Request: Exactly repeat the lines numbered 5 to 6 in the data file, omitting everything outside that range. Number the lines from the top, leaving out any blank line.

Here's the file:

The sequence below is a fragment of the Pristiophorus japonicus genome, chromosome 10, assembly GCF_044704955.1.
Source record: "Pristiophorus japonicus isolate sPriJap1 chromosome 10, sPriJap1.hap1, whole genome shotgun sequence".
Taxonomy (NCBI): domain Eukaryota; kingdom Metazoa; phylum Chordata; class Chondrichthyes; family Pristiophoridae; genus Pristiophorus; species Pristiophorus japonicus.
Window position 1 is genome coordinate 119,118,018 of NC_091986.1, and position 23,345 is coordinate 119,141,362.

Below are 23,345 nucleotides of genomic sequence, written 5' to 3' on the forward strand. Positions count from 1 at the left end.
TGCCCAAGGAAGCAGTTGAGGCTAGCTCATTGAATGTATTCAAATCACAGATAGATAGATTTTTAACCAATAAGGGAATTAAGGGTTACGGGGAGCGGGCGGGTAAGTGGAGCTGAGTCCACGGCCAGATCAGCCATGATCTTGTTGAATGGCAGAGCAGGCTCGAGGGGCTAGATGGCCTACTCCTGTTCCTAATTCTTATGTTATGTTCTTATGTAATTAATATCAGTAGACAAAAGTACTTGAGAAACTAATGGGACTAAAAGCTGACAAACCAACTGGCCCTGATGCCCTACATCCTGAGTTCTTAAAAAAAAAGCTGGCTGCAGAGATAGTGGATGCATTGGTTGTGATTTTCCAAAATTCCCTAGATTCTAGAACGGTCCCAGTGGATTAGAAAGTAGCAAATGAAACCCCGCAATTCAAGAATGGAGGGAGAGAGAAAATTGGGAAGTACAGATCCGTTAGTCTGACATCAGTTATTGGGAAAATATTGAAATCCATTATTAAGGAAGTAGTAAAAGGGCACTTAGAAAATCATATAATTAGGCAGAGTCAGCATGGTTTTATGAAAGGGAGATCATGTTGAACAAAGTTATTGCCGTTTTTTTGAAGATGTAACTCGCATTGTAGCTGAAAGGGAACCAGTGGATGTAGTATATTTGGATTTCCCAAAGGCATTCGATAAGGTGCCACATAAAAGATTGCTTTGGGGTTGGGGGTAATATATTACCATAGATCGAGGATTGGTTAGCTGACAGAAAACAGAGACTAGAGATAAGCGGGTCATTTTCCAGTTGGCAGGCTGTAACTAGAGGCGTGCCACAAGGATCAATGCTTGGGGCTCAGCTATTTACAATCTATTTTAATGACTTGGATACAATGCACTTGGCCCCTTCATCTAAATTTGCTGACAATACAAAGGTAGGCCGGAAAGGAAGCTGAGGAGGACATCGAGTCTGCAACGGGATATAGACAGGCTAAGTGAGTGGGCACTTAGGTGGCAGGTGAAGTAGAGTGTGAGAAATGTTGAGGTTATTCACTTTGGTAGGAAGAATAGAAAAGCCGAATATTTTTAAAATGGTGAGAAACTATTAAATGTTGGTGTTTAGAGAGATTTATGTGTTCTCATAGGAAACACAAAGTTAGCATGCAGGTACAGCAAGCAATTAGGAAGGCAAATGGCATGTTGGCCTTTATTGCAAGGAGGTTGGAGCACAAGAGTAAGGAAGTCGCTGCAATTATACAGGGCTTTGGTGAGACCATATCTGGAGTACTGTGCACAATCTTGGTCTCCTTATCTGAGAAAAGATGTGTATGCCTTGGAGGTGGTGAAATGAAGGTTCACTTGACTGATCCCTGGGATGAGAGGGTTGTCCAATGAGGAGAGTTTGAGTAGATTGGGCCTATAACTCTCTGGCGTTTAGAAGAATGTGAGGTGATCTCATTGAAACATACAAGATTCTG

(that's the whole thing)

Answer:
Below are 23,345 nucleotides of genomic sequence, written 5' to 3' on the forward strand. Positions count from 1 at the left end.
TGCCCAAGGAAGCAGTTGAGGCTAGCTCATTGAATGTATTCAAATCACAGATAGATAGATTTTTAACCAATAAGGGAATTAAGGGTTACGGGGAGCGGGCGGGTAAGTGGAGCTGAGTCCACGGCCAGATCAGCCATGATCTTGTTGAATGGCAGAGCAGGCTCGAGGGGCTAGATGGCCTACTCCTGTTCCTAATTCTTATGTTATGTTCTTATGTAATTAATATCAGTAGACAAAAGTACTTGAGAAACTAATGGGACTAAAAGCTGACAAACCAACTGGCCCTGATGCCCTACATCCTGAGTTCTTAAAAAAAAAGCTGGCTGCAGAGATAGTGGATGCATTGGTTGTGATTTTCCAAAATTCCCTAGATTCTAGAACGGTCCCAGTGGATTAGAAAGTAGCAAATGAAACCCCGCAATTCAAGAATGGAGGGAGAGAGAAAATTGGGAAGTACAGATCCGTTAGTCTGACATCAGTTATTGGGAAAATATTGAAATCCATTATTAAGGAAGTAGTAAAAGGGCACTTAGAAAATCATATAATTAGGCAGAGTCAGCATGGTTTTATGAAAGGGAGATCATGTTGAACAAAGTTATTGCCGTTTTTTTGAAGATGTAACTCGCATTGTAGCTGAAAGGGAACCAGTGGATGTAGTATATTTGGATTTCCCAAAGGCATTCGATAAGGTGCCACATAAAAGATTGCTTTGGGGTTGGGGGTAATATATTACCATAGATCGAGGATTGGTTAGCTGACAGAAAACAGAGACTAGAGATAAGCGGGTCATTTTCCAGTTGGCAGGCTGTAACTAGAGGCGTGCCACAAGGATCAATGCTTGGGGCTCAGCTATTTACAATCTATTTTAATGACTTGGATACAATGCACTTGGCCCCTTCATCTAAATTTGCTGACAATACAAAGGTAGGCCGGAAAGGAAGCTGAGGAGGACATCGAGTCTGCAACGGGATATAGACAGGCTAAGTGAGTGGGCACTTAGGTGGCAGGTGAAGTAGAGTGTGAGAAATGTTGAGGTTATTCACTTTGGTAGGAAGAATAGAAAAGCCGAATATTTTTAAAATGGTGAGAAACTATTAAATGTTGGTGTTTAGAGAGATTTATGTGTTCTCATAGGAAACACAAAGTTAGCATGCAGGTACAGCAAGCAATTAGGAAGGCAAATGGCATGTTGGCCTTTATTGCAAGGAGGTTGGAGCACAAGAGTAAGGAAGTCGCTGCAATTATACAGGGCTTTGGTGAGACCATATCTGGAGTACTGTGCACAATCTTGGTCTCCTTATCTGAGAAAAGATGTGTATGCCTTGGAGGTGGTGAAATGAAGGTTCACTTGACTGATCCCTGGGATGAGAGGGTTGTCCAATGAGGAGAGTTTGAGTAGATTGGGCCTATAACTCTCTGGCGTTTAGAAGAATGTGAGGTGATCTCATTGAAACATACAAGATTCTG